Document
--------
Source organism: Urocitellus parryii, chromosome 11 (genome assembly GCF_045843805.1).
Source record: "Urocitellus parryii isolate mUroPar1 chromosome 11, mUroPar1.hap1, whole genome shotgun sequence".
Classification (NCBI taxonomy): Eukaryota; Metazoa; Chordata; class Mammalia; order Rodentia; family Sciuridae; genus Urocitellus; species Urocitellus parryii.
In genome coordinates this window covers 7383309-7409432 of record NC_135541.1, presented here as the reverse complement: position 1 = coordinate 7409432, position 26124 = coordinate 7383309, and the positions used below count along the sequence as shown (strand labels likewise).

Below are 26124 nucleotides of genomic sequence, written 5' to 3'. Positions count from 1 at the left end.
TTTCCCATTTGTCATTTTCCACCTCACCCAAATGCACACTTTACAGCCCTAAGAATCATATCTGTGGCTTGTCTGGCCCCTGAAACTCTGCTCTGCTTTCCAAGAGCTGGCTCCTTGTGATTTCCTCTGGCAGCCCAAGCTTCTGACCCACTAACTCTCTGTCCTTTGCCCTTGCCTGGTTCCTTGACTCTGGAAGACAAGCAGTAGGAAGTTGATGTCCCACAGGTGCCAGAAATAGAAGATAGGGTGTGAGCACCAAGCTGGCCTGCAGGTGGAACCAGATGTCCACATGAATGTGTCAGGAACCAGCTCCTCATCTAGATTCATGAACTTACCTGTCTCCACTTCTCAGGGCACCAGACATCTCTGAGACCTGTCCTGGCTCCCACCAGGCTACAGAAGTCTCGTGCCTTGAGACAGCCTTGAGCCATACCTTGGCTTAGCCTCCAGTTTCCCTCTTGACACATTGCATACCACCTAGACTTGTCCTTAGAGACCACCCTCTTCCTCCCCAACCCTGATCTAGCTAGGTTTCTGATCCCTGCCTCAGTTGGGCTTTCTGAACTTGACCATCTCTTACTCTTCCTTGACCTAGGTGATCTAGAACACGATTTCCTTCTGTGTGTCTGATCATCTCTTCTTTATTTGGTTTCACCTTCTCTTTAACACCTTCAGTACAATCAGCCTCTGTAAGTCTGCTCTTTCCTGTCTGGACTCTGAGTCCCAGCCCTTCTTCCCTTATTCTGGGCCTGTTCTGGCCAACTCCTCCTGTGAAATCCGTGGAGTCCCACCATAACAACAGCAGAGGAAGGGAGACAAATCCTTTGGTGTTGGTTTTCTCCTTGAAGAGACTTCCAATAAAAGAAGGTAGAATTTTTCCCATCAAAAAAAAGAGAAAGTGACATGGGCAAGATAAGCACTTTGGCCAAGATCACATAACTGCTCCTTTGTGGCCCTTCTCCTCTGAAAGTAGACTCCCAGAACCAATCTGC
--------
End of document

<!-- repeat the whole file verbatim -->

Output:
Source organism: Urocitellus parryii, chromosome 11 (genome assembly GCF_045843805.1).
Source record: "Urocitellus parryii isolate mUroPar1 chromosome 11, mUroPar1.hap1, whole genome shotgun sequence".
Classification (NCBI taxonomy): Eukaryota; Metazoa; Chordata; class Mammalia; order Rodentia; family Sciuridae; genus Urocitellus; species Urocitellus parryii.
In genome coordinates this window covers 7383309-7409432 of record NC_135541.1, presented here as the reverse complement: position 1 = coordinate 7409432, position 26124 = coordinate 7383309, and the positions used below count along the sequence as shown (strand labels likewise).

Below are 26124 nucleotides of genomic sequence, written 5' to 3'. Positions count from 1 at the left end.
TTTCCCATTTGTCATTTTCCACCTCACCCAAATGCACACTTTACAGCCCTAAGAATCATATCTGTGGCTTGTCTGGCCCCTGAAACTCTGCTCTGCTTTCCAAGAGCTGGCTCCTTGTGATTTCCTCTGGCAGCCCAAGCTTCTGACCCACTAACTCTCTGTCCTTTGCCCTTGCCTGGTTCCTTGACTCTGGAAGACAAGCAGTAGGAAGTTGATGTCCCACAGGTGCCAGAAATAGAAGATAGGGTGTGAGCACCAAGCTGGCCTGCAGGTGGAACCAGATGTCCACATGAATGTGTCAGGAACCAGCTCCTCATCTAGATTCATGAACTTACCTGTCTCCACTTCTCAGGGCACCAGACATCTCTGAGACCTGTCCTGGCTCCCACCAGGCTACAGAAGTCTCGTGCCTTGAGACAGCCTTGAGCCATACCTTGGCTTAGCCTCCAGTTTCCCTCTTGACACATTGCATACCACCTAGACTTGTCCTTAGAGACCACCCTCTTCCTCCCCAACCCTGATCTAGCTAGGTTTCTGATCCCTGCCTCAGTTGGGCTTTCTGAACTTGACCATCTCTTACTCTTCCTTGACCTAGGTGATCTAGAACACGATTTCCTTCTGTGTGTCTGATCATCTCTTCTTTATTTGGTTTCACCTTCTCTTTAACACCTTCAGTACAATCAGCCTCTGTAAGTCTGCTCTTTCCTGTCTGGACTCTGAGTCCCAGCCCTTCTTCCCTTATTCTGGGCCTGTTCTGGCCAACTCCTCCTGTGAAATCCGTGGAGTCCCACCATAACAACAGCAGAGGAAGGGAGACAAATCCTTTGGTGTTGGTTTTCTCCTTGAAGAGACTTCCAATAAAAGAAGGTAGAATTTTTCCCATCAAAAAAAAGAGAAAGTGACATGGGCAAGATAAGCACTTTGGCCAAGATCACATAACTGCTCCTTTGTGGCCCTTCTCCTCTGAAAGTAGACTCCCAGAACCAATCTGC